The nation's highest ranking military officer on Wednesday disputed the story of a top American diplomat who served in Libya, saying no military forces were told to "stand down" after attacks on the U.S. diplomatic mission in Benghazi.
"They weren't told to stand down," Army General Martin Dempsey told the Senate Budget Committee. "Stand down, means don't do anything."
Dempsey said the four soldiers from the Special Operations Command for Africa were told by their commanders they would be better used at the Tripoli airport instead, where a flight might soon be arriving with U.S. casualties from Benghazi.
"They were told that the mission they were asked to perform was not in Benghazi, but was at Tripoli airport," Dempsey told Sen. Kelly Ayotte (R-NH), who pressed the General for details.
"They had requested to go" (to Benghazi), Ayotte noted.
"That's correct," Dempsey replied.
"They asked to go to support the, what was happening in Benghazi, from Tripoli, correct?"
"That is correct," said Dempsey, who said the determination was made that the special forces would contribute more by being available at the Tripoli airport, since one of the men was a medic.
You can listen to the Ayotte-Dempsey exchange below:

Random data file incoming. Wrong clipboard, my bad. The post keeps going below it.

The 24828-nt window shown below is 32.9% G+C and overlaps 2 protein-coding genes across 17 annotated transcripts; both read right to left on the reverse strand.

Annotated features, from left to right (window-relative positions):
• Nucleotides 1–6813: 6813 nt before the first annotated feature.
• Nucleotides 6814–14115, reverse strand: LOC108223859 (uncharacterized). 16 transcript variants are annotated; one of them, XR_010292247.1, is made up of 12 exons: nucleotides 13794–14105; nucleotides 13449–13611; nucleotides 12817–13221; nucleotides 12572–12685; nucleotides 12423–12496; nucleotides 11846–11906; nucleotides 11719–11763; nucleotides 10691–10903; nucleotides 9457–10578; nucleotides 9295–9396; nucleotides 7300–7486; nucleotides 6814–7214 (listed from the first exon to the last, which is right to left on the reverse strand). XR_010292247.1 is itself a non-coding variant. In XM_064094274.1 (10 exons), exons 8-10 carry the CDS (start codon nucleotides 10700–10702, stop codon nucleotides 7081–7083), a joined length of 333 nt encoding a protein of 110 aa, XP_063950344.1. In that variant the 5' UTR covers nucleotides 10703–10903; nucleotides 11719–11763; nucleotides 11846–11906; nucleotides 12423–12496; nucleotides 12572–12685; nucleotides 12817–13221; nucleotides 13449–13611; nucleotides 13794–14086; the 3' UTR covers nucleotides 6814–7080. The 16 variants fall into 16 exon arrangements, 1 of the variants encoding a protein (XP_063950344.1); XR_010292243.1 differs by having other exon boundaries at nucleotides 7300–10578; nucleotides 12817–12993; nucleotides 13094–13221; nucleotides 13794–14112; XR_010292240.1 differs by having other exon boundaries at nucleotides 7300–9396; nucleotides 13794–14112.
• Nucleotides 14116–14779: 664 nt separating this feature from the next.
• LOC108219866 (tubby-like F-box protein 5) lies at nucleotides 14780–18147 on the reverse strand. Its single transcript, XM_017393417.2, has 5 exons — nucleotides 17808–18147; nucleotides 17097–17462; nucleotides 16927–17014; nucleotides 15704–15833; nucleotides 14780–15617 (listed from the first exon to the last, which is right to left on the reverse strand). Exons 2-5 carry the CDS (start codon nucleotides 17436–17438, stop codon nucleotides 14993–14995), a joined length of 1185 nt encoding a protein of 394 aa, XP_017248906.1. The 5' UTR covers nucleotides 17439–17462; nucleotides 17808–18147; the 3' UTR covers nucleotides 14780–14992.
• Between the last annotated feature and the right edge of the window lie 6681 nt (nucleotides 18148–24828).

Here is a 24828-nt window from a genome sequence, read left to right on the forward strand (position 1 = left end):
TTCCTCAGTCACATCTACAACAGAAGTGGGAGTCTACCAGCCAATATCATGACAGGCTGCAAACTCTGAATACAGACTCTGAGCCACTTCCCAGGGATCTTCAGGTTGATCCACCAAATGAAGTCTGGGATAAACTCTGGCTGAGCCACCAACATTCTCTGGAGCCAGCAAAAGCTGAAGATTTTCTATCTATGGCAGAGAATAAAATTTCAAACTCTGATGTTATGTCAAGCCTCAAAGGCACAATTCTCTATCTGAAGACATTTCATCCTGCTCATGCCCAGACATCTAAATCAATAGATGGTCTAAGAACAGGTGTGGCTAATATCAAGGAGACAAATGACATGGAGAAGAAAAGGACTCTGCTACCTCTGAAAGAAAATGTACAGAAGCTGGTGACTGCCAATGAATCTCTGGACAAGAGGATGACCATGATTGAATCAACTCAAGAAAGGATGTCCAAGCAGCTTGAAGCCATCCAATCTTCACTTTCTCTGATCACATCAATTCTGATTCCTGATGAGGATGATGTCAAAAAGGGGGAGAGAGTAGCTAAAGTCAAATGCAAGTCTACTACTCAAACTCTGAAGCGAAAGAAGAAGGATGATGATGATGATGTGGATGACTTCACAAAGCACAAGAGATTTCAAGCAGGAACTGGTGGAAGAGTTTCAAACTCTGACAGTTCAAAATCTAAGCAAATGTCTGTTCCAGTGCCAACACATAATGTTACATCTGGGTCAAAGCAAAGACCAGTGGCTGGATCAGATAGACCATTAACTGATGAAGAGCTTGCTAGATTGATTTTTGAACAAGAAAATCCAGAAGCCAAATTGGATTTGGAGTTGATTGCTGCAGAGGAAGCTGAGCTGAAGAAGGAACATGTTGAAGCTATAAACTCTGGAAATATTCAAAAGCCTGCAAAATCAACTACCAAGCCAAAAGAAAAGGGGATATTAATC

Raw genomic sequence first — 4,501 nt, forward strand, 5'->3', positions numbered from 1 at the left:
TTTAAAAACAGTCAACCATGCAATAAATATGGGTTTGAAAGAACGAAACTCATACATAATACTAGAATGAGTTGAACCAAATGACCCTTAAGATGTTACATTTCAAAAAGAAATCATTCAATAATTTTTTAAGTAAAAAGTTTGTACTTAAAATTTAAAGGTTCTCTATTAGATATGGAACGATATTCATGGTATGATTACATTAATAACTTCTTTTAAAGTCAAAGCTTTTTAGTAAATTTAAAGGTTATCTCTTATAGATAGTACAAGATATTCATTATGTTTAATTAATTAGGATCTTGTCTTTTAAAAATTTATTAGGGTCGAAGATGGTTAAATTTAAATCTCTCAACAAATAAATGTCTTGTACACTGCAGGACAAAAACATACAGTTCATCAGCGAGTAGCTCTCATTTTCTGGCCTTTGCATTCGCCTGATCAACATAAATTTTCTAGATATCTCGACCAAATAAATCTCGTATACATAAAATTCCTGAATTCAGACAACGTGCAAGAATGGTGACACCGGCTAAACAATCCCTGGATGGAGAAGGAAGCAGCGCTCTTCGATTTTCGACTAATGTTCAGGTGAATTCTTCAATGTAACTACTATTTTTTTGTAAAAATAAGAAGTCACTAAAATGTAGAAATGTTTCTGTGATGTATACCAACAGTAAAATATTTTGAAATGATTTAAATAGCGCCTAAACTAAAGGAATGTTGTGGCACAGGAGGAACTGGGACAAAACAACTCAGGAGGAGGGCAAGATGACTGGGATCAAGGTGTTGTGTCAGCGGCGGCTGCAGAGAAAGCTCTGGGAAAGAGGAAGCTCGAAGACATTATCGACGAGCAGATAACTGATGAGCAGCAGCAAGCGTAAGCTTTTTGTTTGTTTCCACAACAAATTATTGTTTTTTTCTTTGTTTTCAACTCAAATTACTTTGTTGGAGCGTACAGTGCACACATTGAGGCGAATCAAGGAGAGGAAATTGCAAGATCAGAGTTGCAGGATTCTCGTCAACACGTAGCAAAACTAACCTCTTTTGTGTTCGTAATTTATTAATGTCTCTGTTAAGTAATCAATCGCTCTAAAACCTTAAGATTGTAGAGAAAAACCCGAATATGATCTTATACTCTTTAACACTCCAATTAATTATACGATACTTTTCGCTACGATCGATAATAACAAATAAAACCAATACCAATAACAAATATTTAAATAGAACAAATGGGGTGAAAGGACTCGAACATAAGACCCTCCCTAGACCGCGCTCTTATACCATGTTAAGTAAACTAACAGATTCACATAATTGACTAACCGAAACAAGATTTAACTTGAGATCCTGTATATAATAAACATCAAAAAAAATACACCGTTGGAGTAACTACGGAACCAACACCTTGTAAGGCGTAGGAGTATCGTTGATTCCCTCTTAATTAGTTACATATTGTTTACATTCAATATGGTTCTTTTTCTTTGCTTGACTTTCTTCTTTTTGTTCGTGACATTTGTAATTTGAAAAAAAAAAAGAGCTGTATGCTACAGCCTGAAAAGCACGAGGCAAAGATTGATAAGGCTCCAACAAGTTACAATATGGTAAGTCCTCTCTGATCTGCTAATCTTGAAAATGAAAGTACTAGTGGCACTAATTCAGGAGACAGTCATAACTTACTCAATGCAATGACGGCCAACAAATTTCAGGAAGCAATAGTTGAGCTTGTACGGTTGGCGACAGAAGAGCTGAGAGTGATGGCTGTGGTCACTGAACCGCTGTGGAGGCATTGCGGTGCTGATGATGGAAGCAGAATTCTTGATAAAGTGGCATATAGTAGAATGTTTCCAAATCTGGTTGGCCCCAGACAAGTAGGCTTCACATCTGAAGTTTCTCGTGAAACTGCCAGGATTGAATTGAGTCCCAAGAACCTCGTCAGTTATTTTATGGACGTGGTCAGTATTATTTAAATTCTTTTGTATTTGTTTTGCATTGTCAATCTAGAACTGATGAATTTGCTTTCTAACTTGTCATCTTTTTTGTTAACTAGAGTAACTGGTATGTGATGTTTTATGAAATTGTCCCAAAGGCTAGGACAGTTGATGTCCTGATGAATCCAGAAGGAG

That testimony does not square with what Gregory Hicks told the House Oversight Committee earlier this year.
"We wanted to send more reinforcement to Benghazi," Hicks told lamwakers, as he went through a riveting description of the attacks, and how he tried to help from back in Tripoli as the number two American on the ground.
"Lt. Col. Gibson was furious," Hicks said as he described the reaction of the Special Forces Commander.
"I had told him to bring our people home. Apparently, no one had been authorized to go," Hicks testified.
"We live by a code, that code says you go after people when they're in peril," said Mark Thompson at the same hearing, the State Department's acting deputy assistant secretary for counterterrorism, as he expressed frustration over the lack of a U.S. military response.
By chance, as Gen. Dempsey was answering questions about Benghazi today, both Hicks and Thompson were giving testimony at the same time, behind closed doors to the Senate Intelligence Committee.
Sen. Saxby Chambliss (R-GA), the top Republican on that panel said the testimony was done "to advance the committee's review of the events and circumstances related to the Benghazi terrorist attacks."
Chambliss issued this statement about their testimony:
“The American people deserve to know the truth about Benghazi, especially the families of the four brave Americans who lost their lives that night. I will continue to seek answers until we get the truth. I am grateful for the willingness of Mr. Hicks and Mr. Thompson to step forward and share their perspectives on the Benghazi attacks with the committee so the United States can take steps to prevent future attacks. I will not tolerate any retaliatory personnel actions against these two dedicated public servants. If we do not protect these legitimate whistleblowers, our national security and the integrity of the Congressional oversight process will certainly suffer.”
More hearings are still expected on the Benghazi investigation in coming months.